South Korean, UAE presidents discuss arms, energy investment
While South Korea is seeking to improve its military cooperation with the Gulf, the country has yet to release $7-9 billion in funds owed to the Islamic Republic of Iran
By News Desk - January 15 2023

(Photo Credit : AFP)

South Korean President Yoon Suk Yeol arrived in the United Arab Emirates on 14 January to discuss a potential investment of $30 billion by the UAE in South Korea’s arms and energy industry.

The potential investment was announced by President Yoo’s office following his meeting with his UAE counterpart, Sheikh Mohammed bin Zayed Al-Nahyan, during his four-day state visit to Abu Dhabi on 15 January.

South Korea and the UAE have a decades-old relationship; the ROK and the UAE even signed a secret military deal, which saw the deployment of special South Korean military forces to the UAE in 2011 for training purposes and joint military exercises. The ROK currently has more than 1,600 soldiers stationed in Sweihan.

An anonymous presidential official cited in a report published by South Korea’s Yonhap News Agency on Saturday revealed that South Korea is also seeking to sign off on a new arms deal with the UAE.

“The atmosphere is extremely ripe for security or military cooperation between South Korea and the UAE involving the arms industry,” the official said.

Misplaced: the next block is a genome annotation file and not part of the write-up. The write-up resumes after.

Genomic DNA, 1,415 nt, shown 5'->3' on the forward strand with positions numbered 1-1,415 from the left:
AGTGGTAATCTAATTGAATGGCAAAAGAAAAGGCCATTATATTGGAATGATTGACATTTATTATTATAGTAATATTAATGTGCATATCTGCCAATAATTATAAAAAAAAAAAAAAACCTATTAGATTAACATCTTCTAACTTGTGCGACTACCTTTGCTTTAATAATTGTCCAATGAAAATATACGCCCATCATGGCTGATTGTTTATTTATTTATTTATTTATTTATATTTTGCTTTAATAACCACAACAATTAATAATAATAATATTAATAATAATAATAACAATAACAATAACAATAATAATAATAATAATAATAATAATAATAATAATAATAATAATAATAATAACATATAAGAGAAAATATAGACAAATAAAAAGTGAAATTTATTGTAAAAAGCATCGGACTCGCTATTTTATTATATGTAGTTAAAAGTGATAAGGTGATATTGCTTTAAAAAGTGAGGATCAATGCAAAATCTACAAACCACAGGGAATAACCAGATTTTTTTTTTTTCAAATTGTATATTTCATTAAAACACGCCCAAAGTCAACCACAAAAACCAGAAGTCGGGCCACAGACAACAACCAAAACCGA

Meanwhile, on 17 November 2022, Riyadh signed a $30 billion agreement with Seoul-based companies to establish a “strategic partnership.”

In a statement, Yoon remarked that South Korea aims to incorporate national companies into projects such as the $500 billion NEOM smart city project northwest of Saudi Arabia, as well as expand nuclear energy cooperation.

“In particular, [MbS] said he would like to drastically strengthen cooperation with South Korea in the areas of the defense industry, infrastructure, and construction,” Yoon’s office disclosed.

However, while South Korea and the Gulf states are seeing greater cooperation in various fields, the relationship between the ROK and Iran has been fragile ever since Seoul stopped purchasing Iranian oil in 2019 due to US sanctions.

In addition, two South Korean banks locked between $7-9 billion of Iranian funds due to US banking sanctions, which are yet to be released. The money is owed to Iran for past oil purchases.

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